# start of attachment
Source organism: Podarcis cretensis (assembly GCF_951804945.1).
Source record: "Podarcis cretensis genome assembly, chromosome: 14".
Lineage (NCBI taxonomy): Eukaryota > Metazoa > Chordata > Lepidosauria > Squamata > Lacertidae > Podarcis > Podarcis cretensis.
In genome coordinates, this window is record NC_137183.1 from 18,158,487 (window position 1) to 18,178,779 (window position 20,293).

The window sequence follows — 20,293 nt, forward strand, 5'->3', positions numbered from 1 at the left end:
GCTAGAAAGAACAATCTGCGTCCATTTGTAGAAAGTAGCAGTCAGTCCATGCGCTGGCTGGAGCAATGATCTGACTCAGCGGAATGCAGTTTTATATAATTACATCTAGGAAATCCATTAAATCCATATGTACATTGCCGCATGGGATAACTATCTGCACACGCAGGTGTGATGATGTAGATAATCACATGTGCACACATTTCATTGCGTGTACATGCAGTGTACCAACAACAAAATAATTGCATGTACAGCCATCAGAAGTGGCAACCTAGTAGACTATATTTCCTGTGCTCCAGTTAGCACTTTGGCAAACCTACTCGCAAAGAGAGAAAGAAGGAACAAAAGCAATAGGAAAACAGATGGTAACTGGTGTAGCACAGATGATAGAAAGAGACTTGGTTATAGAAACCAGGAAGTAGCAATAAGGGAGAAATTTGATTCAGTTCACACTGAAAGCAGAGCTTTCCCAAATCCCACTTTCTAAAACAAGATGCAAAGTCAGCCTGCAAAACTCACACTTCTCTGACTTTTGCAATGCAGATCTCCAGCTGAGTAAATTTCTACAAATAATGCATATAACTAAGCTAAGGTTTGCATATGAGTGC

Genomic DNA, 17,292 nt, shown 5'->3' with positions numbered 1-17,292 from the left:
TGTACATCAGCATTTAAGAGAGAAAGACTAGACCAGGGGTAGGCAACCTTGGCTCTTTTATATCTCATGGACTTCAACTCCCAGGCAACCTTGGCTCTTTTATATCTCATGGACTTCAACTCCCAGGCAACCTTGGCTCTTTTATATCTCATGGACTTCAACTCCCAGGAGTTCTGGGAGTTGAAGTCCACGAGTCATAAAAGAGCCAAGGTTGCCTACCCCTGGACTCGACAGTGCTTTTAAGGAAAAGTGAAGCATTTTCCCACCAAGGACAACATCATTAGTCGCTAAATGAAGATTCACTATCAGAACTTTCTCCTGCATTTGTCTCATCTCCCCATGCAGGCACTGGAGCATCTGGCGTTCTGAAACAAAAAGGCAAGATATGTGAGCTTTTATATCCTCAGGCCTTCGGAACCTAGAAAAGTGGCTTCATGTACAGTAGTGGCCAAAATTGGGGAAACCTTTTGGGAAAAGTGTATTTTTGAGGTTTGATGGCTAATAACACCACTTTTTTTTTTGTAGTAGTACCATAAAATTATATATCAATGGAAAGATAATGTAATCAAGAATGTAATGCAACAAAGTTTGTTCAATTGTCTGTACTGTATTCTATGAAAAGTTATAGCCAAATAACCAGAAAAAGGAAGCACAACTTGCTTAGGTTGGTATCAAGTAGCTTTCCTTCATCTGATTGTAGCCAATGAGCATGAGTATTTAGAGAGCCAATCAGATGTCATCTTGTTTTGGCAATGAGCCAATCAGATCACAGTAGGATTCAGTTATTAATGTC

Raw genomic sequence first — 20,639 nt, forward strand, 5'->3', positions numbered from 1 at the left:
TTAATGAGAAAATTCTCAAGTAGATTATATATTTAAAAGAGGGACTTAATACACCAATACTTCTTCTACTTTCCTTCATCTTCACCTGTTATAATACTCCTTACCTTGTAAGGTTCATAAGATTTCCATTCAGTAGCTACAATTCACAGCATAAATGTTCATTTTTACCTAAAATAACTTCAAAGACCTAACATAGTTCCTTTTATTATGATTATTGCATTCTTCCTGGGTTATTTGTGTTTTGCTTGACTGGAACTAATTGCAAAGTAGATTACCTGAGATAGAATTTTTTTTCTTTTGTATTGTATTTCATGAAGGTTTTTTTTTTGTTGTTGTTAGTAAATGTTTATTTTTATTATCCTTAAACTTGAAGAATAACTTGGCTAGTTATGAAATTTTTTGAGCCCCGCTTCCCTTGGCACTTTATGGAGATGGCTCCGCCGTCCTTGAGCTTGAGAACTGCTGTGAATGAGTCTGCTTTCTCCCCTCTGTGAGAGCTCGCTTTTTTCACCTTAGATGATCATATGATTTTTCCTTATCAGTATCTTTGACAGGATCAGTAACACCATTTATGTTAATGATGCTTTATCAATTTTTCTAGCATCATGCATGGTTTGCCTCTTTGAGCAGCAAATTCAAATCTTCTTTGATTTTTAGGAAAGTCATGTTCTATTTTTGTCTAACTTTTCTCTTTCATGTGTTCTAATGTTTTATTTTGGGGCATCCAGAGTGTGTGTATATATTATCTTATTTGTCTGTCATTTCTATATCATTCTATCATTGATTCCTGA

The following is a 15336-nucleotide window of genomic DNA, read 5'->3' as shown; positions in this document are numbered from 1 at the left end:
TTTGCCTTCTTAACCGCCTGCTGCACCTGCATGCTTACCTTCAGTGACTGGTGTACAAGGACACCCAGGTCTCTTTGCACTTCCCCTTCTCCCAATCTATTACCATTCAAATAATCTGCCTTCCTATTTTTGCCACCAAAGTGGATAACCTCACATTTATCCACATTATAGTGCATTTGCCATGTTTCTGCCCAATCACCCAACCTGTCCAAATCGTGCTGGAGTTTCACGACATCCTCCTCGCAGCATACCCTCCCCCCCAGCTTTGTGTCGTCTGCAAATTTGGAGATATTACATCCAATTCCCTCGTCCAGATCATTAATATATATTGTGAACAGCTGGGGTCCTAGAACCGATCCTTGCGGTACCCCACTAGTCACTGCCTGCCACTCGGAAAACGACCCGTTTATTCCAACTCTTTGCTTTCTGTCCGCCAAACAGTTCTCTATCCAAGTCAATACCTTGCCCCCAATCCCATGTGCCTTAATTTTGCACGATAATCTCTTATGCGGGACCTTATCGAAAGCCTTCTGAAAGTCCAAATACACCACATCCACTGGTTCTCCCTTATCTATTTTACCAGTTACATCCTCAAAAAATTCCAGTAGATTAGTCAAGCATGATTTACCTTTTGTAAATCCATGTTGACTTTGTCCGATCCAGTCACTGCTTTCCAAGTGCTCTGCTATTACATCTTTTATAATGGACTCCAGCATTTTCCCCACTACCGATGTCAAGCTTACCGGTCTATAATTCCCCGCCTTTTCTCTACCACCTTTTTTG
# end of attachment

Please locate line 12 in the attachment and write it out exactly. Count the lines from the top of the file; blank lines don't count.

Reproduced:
TTTGCCTTCTTAACCGCCTGCTGCACCTGCATGCTTACCTTCAGTGACTGGTGTACAAGGACACCCAGGTCTCTTTGCACTTCCCCTTCTCCCAATCTATTACCATTCAAATAATCTGCCTTCCTATTTTTGCCACCAAAGTGGATAACCTCACATTTATCCACATTATAGTGCATTTGCCATGTTTCTGCCCAATCACCCAACCTGTCCAAATCGTGCTGGAGTTTCACGACATCCTCCTCGCAGCATACCCTCCCCCCCAGCTTTGTGTCGTCTGCAAATTTGGAGATATTACATCCAATTCCCTCGTCCAGATCATTAATATATATTGTGAACAGCTGGGGTCCTAGAACCGATCCTTGCGGTACCCCACTAGTCACTGCCTGCCACTCGGAAAACGACCCGTTTATTCCAACTCTTTGCTTTCTGTCCGCCAAACAGTTCTCTATCCAAGTCAATACCTTGCCCCCAATCCCATGTGCCTTAATTTTGCACGATAATCTCTTATGCGGGACCTTATCGAAAGCCTTCTGAAAGTCCAAATACACCACATCCACTGGTTCTCCCTTATCTATTTTACCAGTTACATCCTCAAAAAATTCCAGTAGATTAGTCAAGCATGATTTACCTTTTGTAAATCCATGTTGACTTTGTCCGATCCAGTCACTGCTTTCCAAGTGCTCTGCTATTACATCTTTTATAATGGACTCCAGCATTTTCCCCACTACCGATGTCAAGCTTACCGGTCTATAATTCCCCGCCTTTTCTCTACCACCTTTTTTG